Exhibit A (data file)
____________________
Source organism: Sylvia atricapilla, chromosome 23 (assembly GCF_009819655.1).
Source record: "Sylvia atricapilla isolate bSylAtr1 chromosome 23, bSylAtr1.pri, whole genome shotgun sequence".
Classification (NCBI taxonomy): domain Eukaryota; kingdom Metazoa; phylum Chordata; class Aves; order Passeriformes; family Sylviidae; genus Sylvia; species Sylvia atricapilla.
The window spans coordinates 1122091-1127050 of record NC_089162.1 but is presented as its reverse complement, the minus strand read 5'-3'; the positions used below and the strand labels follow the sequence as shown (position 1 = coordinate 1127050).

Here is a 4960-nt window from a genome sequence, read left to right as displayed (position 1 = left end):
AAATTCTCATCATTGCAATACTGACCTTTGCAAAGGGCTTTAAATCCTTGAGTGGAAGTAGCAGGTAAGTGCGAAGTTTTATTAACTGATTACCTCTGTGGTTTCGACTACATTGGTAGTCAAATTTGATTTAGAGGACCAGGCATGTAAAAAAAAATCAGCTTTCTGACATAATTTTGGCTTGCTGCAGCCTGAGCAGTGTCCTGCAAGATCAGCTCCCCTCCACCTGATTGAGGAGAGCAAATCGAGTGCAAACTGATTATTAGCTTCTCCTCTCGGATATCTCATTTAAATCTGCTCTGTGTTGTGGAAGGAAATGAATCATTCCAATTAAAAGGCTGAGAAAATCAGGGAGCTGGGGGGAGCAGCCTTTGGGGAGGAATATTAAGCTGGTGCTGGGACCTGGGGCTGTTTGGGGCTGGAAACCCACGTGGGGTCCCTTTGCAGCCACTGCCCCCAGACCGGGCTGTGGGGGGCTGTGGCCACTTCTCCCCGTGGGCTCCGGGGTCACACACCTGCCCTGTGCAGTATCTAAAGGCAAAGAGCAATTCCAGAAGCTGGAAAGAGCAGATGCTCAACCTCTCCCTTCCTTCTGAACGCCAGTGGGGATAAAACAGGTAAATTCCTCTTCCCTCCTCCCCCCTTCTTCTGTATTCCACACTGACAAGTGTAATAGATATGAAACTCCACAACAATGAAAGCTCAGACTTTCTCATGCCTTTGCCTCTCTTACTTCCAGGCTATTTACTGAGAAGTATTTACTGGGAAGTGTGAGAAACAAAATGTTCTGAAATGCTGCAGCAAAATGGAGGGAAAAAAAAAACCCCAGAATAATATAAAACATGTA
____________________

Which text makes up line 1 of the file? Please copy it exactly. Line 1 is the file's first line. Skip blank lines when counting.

Source organism: Sylvia atricapilla, chromosome 23 (assembly GCF_009819655.1).